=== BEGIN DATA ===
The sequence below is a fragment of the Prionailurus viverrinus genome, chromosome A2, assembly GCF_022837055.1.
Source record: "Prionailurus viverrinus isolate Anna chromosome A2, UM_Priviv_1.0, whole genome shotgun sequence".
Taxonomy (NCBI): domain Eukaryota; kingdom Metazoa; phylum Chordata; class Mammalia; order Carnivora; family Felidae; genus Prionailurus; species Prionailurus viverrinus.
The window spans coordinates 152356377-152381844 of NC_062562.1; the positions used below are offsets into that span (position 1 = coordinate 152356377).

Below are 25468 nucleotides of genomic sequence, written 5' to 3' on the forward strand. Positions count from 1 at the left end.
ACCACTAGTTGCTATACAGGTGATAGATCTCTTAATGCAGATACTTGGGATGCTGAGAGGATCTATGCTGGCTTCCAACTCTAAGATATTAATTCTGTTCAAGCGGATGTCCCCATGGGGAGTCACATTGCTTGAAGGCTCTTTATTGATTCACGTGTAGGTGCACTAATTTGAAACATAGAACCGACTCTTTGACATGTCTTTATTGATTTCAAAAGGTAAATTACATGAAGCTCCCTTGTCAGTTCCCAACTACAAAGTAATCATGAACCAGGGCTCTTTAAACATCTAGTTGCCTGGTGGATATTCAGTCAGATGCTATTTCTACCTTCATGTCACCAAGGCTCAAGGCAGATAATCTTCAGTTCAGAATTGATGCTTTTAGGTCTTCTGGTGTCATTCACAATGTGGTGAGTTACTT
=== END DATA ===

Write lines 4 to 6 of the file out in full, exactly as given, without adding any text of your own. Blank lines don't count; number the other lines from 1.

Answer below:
The window spans coordinates 152356377-152381844 of NC_062562.1; the positions used below are offsets into that span (position 1 = coordinate 152356377).

Below are 25468 nucleotides of genomic sequence, written 5' to 3' on the forward strand. Positions count from 1 at the left end.
ACCACTAGTTGCTATACAGGTGATAGATCTCTTAATGCAGATACTTGGGATGCTGAGAGGATCTATGCTGGCTTCCAACTCTAAGATATTAATTCTGTTCAAGCGGATGTCCCCATGGGGAGTCACATTGCTTGAAGGCTCTTTATTGATTCACGTGTAGGTGCACTAATTTGAAACATAGAACCGACTCTTTGACATGTCTTTATTGATTTCAAAAGGTAAATTACATGAAGCTCCCTTGTCAGTTCCCAACTACAAAGTAATCATGAACCAGGGCTCTTTAAACATCTAGTTGCCTGGTGGATATTCAGTCAGATGCTATTTCTACCTTCATGTCACCAAGGCTCAAGGCAGATAATCTTCAGTTCAGAATTGATGCTTTTAGGTCTTCTGGTGTCATTCACAATGTGGTGAGTTACTT